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New York Times: Under Gianforte, Montana Law Enforcement Officers Faced Pressure to Lie and Termination

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New York Times: Under Gianforte, Montana Law Enforcement Officers Faced Pressure to Lie and Termination 

Over the weekend, the New York Times took a deeper dive into how Gov. Greg Gianforte shooting and killing a trapped, collared wolf near Yellowstone National Park resulted in the Chief of Law Enforcement at the Montana Fish, Wildlife, and Parks Department being terminated, and the department’s game warden leaving “a job he said he loved.”

This investigation follows a recent letter from Montana sportsmen that accuses Gianforte of leading “the systematic evisceration of Montana Fish, Wildlife and Parks” by gutting the department’s senior staff and replacing them with “inexperienced young staffers who, without mentors, can be easily controlled and silenced.”

Read more about how “Law enforcement officers say they were pressured to lie when Gov. Greg Gianforte of Montana killed a black wolf in 2021”:

  • Mr. Hawkaluk now says his sense of dread was warranted. By the time the wolf affair was settled, his superiors had pressured him to lie about the governor’s role, and his boss would be forced out of the department, he told The New York Times in his first interview about the episode. He, too, would leave a job he said he loved.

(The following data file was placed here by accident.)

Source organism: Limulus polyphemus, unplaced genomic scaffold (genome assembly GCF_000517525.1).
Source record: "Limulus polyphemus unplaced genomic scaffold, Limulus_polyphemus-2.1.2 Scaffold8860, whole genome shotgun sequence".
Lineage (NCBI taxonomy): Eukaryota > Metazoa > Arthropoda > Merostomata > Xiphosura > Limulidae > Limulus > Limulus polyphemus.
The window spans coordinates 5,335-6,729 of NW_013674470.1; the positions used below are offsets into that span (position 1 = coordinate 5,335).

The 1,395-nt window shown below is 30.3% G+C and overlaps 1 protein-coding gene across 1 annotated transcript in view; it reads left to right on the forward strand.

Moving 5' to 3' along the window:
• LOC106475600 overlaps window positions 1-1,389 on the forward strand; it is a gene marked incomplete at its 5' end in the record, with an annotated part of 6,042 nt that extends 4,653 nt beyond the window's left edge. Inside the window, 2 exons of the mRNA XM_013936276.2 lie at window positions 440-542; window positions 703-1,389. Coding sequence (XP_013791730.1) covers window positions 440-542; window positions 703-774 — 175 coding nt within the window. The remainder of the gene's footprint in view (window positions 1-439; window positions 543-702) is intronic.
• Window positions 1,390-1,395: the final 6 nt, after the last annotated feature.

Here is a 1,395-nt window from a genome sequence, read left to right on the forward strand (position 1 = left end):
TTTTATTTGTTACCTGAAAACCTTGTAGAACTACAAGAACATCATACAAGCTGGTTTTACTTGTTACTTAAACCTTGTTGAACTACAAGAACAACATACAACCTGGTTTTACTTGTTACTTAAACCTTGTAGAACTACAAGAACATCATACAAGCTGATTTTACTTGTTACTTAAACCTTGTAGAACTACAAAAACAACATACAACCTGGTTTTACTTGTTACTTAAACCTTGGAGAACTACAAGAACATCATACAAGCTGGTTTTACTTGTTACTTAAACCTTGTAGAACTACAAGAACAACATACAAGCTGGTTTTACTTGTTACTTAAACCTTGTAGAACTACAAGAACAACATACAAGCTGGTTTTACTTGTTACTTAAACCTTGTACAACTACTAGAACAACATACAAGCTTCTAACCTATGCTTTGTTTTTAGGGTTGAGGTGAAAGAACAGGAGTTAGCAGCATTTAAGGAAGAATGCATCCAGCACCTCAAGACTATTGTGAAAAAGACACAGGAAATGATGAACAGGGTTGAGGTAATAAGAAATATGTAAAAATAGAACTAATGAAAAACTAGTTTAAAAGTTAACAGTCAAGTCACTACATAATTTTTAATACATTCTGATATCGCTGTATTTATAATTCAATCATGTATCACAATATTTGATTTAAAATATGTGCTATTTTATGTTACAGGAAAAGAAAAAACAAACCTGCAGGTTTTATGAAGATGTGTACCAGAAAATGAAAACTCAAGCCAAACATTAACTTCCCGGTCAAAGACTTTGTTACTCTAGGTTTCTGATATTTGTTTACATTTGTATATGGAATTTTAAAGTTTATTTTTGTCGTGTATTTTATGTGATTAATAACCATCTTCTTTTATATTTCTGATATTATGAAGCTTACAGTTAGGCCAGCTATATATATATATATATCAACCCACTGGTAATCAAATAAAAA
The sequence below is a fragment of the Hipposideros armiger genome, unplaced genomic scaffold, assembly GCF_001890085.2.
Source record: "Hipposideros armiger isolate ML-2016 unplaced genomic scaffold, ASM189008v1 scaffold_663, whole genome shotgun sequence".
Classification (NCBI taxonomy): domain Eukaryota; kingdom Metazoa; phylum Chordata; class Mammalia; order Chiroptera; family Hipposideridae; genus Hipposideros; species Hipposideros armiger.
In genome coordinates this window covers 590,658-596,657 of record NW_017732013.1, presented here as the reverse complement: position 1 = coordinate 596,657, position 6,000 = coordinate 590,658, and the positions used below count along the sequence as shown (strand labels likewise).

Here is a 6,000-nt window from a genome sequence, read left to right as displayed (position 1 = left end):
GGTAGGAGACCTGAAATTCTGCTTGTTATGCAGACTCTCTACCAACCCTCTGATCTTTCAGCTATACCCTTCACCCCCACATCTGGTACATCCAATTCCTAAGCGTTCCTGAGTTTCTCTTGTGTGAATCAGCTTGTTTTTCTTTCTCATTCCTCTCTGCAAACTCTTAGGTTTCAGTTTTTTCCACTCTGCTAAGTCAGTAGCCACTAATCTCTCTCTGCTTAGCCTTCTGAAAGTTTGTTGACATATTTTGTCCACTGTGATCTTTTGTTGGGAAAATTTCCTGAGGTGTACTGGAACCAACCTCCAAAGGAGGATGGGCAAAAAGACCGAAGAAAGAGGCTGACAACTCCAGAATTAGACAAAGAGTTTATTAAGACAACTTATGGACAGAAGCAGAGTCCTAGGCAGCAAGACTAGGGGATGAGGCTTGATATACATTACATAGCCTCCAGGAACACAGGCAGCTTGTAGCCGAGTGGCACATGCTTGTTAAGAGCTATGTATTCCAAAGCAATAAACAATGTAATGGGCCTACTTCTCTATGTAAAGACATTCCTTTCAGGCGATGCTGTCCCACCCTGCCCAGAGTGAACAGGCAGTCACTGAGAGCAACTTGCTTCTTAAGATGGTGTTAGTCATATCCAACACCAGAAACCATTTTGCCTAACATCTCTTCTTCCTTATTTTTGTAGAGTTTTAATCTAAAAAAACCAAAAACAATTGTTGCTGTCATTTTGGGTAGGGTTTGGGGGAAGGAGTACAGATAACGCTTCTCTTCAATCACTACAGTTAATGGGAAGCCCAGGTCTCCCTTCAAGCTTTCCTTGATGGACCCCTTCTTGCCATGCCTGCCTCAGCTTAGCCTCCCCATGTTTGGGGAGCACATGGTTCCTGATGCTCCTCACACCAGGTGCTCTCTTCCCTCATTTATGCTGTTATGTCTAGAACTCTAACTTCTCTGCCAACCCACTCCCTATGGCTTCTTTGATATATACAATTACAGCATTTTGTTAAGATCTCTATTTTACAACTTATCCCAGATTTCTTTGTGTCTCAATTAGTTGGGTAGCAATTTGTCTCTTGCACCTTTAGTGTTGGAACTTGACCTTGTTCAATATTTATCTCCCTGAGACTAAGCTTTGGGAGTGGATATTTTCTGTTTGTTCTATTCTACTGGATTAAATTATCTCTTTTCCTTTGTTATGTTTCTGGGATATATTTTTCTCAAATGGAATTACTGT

• Law enforcement officers involved with recording Mr. Gianforte’s wolf, collared as No. 1155 by trackers in nearby Yellowstone National Park, now say the procedures were anything [but] typical.
  • They say that officials leaned on them to record the governor’s hunting buddy, rather than governor himself, as the shooter, in an attempt to avoid giving the governor a citation, and that the officials bristled when the warden and his boss refused.
  • Mr. Hawkaluk said he saw it as an attempted “cover-up.”
  • With the warden refusing to go along, [Montana Fish, Wildlife And Parks Department head of law enforcement Dave] Loewen said he and the deputy director of the department went to the office of the department’s director, where, sitting at a conference table, was Mr. Lumley. Mr. Loewen did not back down from attributing the kill to the governor. His superiors relented and agreed to credit the governor with the kill. Then they issued a public warning to him for killing a wolf without the required trapping course.
  • From that point on, things went from bad to worse for Mr. Loewen. Rumors began circulating of an inappropriate relationship with another department employee, Mr. Hawkaluk said and Mr. Loewen confirmed. When those were batted down, Mr. Loewen was accused of fostering a hostile work environment and put on administrative leave in July 2022. He staunchly denied the charges.
  • Since the Montana Legislature was in session in Helena, the capital, at the time of Mr. Gianforte’s kill, wolf experts doubt the governor could have set the trap and then made the 177-mile trip to shoot the wolf quickly enough to satisfy regulations designed to minimize suffering.
  • As for that original warning issued to Mr. Gianforte, the man who designed the classes that the governor had not taken said the infraction was serious. An improperly licensed hunter should have received a hefty fine or lost his license, said Thomas Baumeister, now with the Montana chapter of Backcountry Hunters and Anglers.
  • “Enforcement has a fair amount of discretion; there are few areas where it’s black-and-white,” Mr. Baumeister said. But with a radio-collared wolf just outside Yellowstone, he was more definitive. “On this one,” he said, “it is black-and-white.”

 

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